Re: [Cfrg] draft-agl-cfrgcurve-00 point format

Andrey Jivsov <crypto@brainhub.org> Mon, 12 January 2015 09:02 UTC

Return-Path: <crypto@brainhub.org>
X-Original-To: cfrg@ietfa.amsl.com
Delivered-To: cfrg@ietfa.amsl.com
Received: from localhost (ietfa.amsl.com [127.0.0.1]) by ietfa.amsl.com (Postfix) with ESMTP id 4BA2B1A1B3E for <cfrg@ietfa.amsl.com>; Mon, 12 Jan 2015 01:02:24 -0800 (PST)
X-Virus-Scanned: amavisd-new at amsl.com
X-Spam-Flag: NO
X-Spam-Score: -1.9
X-Spam-Level:
X-Spam-Status: No, score=-1.9 tagged_above=-999 required=5 tests=[BAYES_00=-1.9, DKIM_SIGNED=0.1, DKIM_VALID=-0.1, LOTS_OF_MONEY=0.001, SPF_PASS=-0.001] autolearn=ham
Received: from mail.ietf.org ([4.31.198.44]) by localhost (ietfa.amsl.com [127.0.0.1]) (amavisd-new, port 10024) with ESMTP id mz3QhA-iAcC3 for <cfrg@ietfa.amsl.com>; Mon, 12 Jan 2015 01:02:21 -0800 (PST)
Received: from resqmta-ch2-04v.sys.comcast.net (resqmta-ch2-04v.sys.comcast.net [IPv6:2001:558:fe21:29:69:252:207:36]) (using TLSv1.2 with cipher DHE-RSA-AES128-SHA (128/128 bits)) (No client certificate requested) by ietfa.amsl.com (Postfix) with ESMTPS id D5EDB1A1B42 for <cfrg@irtf.org>; Mon, 12 Jan 2015 01:02:20 -0800 (PST)
Received: from resomta-ch2-16v.sys.comcast.net ([69.252.207.112]) by resqmta-ch2-04v.sys.comcast.net with comcast id ex2L1p0012S2Q5R01x2LJV; Mon, 12 Jan 2015 09:02:20 +0000
Received: from [172.18.75.35] ([76.247.118.9]) by resomta-ch2-16v.sys.comcast.net with comcast id ex0B1p00B0CF8l001x0EVj; Mon, 12 Jan 2015 09:00:18 +0000
Message-ID: <54B38D1B.9020501@brainhub.org>
Date: Mon, 12 Jan 2015 01:00:11 -0800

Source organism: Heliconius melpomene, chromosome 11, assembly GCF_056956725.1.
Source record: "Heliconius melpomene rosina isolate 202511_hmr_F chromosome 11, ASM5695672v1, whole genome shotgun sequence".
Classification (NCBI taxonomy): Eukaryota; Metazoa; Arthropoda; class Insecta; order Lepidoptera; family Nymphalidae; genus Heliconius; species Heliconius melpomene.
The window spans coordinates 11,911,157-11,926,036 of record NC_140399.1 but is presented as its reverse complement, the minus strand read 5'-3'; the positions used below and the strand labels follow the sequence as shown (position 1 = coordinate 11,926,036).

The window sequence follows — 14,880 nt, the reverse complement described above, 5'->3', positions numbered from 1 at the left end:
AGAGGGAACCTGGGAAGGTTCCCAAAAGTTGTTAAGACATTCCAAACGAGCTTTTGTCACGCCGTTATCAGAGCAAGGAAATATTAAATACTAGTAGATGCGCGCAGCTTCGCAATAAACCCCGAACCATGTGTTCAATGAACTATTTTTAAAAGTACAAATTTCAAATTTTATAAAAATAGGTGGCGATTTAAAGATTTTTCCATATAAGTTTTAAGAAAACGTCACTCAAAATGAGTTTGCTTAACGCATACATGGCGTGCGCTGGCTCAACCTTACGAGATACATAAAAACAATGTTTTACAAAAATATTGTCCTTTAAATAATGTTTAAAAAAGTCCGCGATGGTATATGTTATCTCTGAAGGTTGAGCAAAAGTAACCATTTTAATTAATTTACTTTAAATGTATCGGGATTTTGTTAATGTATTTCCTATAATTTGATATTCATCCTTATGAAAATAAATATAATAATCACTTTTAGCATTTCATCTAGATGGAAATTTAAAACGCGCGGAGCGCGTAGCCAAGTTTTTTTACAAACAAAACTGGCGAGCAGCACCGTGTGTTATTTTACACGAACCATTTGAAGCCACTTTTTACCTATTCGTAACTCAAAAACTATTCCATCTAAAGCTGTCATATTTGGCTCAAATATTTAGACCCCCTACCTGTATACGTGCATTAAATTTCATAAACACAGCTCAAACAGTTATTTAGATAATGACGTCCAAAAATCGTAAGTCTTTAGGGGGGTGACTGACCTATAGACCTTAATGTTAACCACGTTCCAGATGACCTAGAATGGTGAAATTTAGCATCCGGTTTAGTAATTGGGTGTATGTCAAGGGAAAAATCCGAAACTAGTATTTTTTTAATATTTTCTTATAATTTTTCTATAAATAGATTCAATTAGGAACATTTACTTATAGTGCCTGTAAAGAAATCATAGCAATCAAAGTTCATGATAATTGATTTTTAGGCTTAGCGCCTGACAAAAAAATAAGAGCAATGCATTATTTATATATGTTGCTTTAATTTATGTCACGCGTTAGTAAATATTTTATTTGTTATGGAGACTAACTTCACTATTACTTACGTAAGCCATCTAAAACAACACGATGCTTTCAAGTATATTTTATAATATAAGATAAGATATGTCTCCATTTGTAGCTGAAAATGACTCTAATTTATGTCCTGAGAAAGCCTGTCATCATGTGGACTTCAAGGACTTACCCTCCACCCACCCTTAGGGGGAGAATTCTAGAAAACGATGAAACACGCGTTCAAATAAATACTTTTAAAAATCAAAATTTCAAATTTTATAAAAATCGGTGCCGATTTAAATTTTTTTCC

From: Andrey Jivsov <crypto@brainhub.org>
User-Agent: Mozilla/5.0 (X11; Linux x86_64; rv:31.0) Gecko/20100101 Thunderbird/31.3.0
MIME-Version: 1.0
To: cfrg@irtf.org
References: <54AAE2CA.1080701@isode.com> <54AEF855.4090100@brainhub.org> <CACsn0cm01o4vhwwzs_WNpLq6vnA_cBchvLNS+Eyg5YZH_hQyMg@mail.gmail.com> <54AF1C99.5070308@brainhub.org> <54AFA179.4010403@cs.tcd.ie> <54B03F3E.3020108@brainhub.org> <54B11C8E.8070001@akr.io>
In-Reply-To: <54B11C8E.8070001@akr.io>
Content-Type: text/plain; charset=utf-8; format=flowed
Content-Transfer-Encoding: 8bit
DKIM-Signature: v=1; a=rsa-sha256; c=relaxed/relaxed; d=comcast.net; s=q20140121; t=1421053340; bh=3Skw8Rm3RolYcKLtUwRMgfILa71aKDS0eGsgb7mkGgk=; h=Received:Received:Message-ID:Date:From:MIME-Version:To:Subject: Content-Type; b=GbcQVmhi62Fh/c2laVwqyKljvkHbeNODkQDfMgwv3/Tk+kPyX6TApYzSd2WzCLyKL JXdVzrSrjQzxgHFqF2u5C2q4UTBmkcT77xUeVs0OBq58wG8B2ecClrQHPuNhwUPh9N dYGMyznvuPvKGrnOXv1iNR7fLOV1Be9DEO+EDv4KUcCie2OYg3X3069rhhp54zP5yt F36worBVO5BtQ4+8m0mT3k3jINpFGsYu4TmyfUbTHCjUhmBqnBVjeZzN8nDPSLjwN0 irchVzf9ZiMZkD777c6FNfG1f8VMIVB+MhgP4YTKV8ru6yhPDsPVVj+DHlGRpqCYfv u1cmyJco2U0YQ==